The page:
And, in fact, Cain explicitly gave up his legal right-of-way in order to avoid being killed by an irresponsible driver who had no intention of yielding. He did nothing wrong by any stretch of the imagination. The driver, on the other hand, failed to comply with a fundamental law of driving, threatening a pedestrian’s life in the process.

  • bobfuss

    I suspect that drivers will start yielding at every location where they are technically supposed to stop at about the same time as cyclists so and pedestrians stop jaywalking.

    We all to some extent choose which laws to obey.

  • bobfuss

    What the theory is is one thing but as a practical matter it is judicious to not assert every right you have when it is more civil and respectful to defer to traffic where that makes sense. All I can tell you is that if I had been that pedestrian I would not ended up getting smacked.

  • bobfuss

    What would be the significance? If 10% of the arrests are of race X, then isn’t it at least possible that 10% of the people who commit that infraction are of race X?

  • bobfuss

    Either way it surely makes sense to be more confident about crossing where a crosswalk is clearly indicated, and more circumspect when it is not.

  • Stuart

    > Do you seriously believe yourself here

    Of course he doesn’t. It’s just that bobfuss is so dedicated to victim blaming that it’s impossible for him to read an article here about something happening to a pedestrian without blaming that pedestrian for not yielding their right of way even when they do, and even when that’s not relevant to the incident.

    You’ll notice that carefully avoids any acknowledgement of the fact that he’s completely off-topic, and keeps trying to steer it back to an imaginary incident that didn’t happen where he can blame the victim. No matter what you say, he’s just going to keep to his standard talking points.

  • Jonathan Krall

    In The New Jim Crow, author Michelle Alexander clearly documents the fact that police and prosecutor discretion has turned a population that uses illegal drugs uniformly across race and class lines into a prison population that is overwhelmingly black, brown, and poor. We need results-oriented, data-driven policies. Instead we get nasty situations like the one described here.

  • bobfuss

    I’ve heard the theories that all races commit crimes at the same rate but that doesn’t explain why the US cities with the highest crime rates are all cities with large black populations like Detroit, St. Louis, Memphis, Baltimore etc.

    Addressing the problem has to involve a level of acceptance that some demographics commit far more crime than others. Denial, evasion and attempts at rationalization won’t help.

  • Vooch

    streets are for people

    not hulking death machines

  • bobfuss

    With probably 90% of US households owning and driving a private vehicle, I think you are going to have to accept some limits on your grand dream to ban cars.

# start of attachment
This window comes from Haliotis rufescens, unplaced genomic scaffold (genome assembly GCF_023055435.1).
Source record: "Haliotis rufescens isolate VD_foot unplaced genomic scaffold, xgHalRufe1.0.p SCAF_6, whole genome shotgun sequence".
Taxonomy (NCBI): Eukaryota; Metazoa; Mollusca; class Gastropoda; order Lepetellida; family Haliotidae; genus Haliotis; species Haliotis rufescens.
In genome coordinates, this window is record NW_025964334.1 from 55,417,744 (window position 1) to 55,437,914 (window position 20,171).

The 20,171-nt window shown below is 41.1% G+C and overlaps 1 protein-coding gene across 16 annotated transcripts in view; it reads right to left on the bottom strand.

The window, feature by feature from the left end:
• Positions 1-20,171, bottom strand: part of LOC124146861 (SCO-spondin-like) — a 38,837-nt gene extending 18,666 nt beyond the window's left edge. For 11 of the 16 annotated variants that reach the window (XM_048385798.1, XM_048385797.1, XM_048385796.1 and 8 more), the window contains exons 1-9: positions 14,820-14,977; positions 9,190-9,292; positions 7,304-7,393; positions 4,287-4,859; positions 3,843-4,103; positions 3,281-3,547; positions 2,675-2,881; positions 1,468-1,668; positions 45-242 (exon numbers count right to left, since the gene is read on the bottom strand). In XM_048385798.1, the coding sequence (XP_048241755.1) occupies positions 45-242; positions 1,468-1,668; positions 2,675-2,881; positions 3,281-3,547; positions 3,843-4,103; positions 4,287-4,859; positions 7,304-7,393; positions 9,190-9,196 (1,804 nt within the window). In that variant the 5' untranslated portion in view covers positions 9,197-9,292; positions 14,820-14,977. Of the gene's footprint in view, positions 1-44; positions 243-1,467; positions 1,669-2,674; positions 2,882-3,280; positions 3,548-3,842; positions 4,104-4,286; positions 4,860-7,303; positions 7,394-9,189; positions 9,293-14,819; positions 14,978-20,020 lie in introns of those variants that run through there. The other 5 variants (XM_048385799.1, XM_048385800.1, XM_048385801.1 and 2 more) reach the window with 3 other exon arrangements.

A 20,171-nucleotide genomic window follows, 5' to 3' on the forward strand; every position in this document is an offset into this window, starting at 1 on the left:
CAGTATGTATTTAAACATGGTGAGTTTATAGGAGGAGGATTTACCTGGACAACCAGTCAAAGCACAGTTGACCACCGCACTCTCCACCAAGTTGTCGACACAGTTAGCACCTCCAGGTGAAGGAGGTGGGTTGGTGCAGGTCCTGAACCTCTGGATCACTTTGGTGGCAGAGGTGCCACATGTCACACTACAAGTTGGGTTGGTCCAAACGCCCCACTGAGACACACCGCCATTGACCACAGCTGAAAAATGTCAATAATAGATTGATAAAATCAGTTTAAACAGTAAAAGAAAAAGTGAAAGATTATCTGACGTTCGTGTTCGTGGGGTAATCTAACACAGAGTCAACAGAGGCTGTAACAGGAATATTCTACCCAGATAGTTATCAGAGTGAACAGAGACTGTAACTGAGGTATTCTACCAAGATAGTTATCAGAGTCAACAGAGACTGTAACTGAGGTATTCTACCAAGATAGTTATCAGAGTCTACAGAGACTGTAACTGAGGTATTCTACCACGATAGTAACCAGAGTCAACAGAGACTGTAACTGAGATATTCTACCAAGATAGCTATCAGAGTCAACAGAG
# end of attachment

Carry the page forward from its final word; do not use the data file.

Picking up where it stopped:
Are roads for people? Highways? Freeways?

  • Vooch

    streets for people

    freeways for cars

    simple

  • bobfuss

    Are you OK with the voters deciding about that? Or can they not be trusted?

  • Vooch

    you okay with the president’s plan to privatize most interstates !

    BWAH !!!!!

  • Vooch

    don’t want to eliminate private driving – just stop the carnage

  • Jonathan Krall

    “US cities with the highest crime rates are all cities with large black populations”
    Source for this claim? I provided a source for my statements.

  • bobfuss

    I can’t believe that you would seriously doubt that places like Detroit have a crime problem. But here you go:

    http://www.worldatlas.com/articles/most-dangerous-cities-in-the-united-states.html

  • neroden

    Lead exposure correlates WAY better with crime rates than “race”.

    Look up the work of Rick Nevin, which is very extensive.

    http://www.ricknevin.com/

    And there are a lot of other people who’ve studied this: it all agrees.

    Don’t fall for stupid racist propaganda. Find out what’s really been going on:

    Children in some places have been *poisoned* by lead, which makes them grow up stupid and irritable, which makes them more likely to commit crimes. That’s the real criminal demographic: the lead-poisoned.

    For a long time in the US, black people were herded into the most toxic and lead-contaminated areas (by ‘redlining’ etc.), so they suffered this worse than white people. But the highest crime rates in the country (by far!) are from tiny rural areas which hosted lead mines and lead smelters — mostly white people there.

  • neroden

    You would absolutely have been assaulted by the cop if you’d b been in the same position. Cops have taken to assaulting people just because they feel like it. It’s getting scary.

    Thankfully, this cop is being criminallly charged (as he should be) for deprivation of civil rights.

  • bobfuss

    Wait, so your big theory is that a city like Detroit, MI (90% black) has the same per capita crime rate as somewhere like San Luis Obispo, CA (90% white)?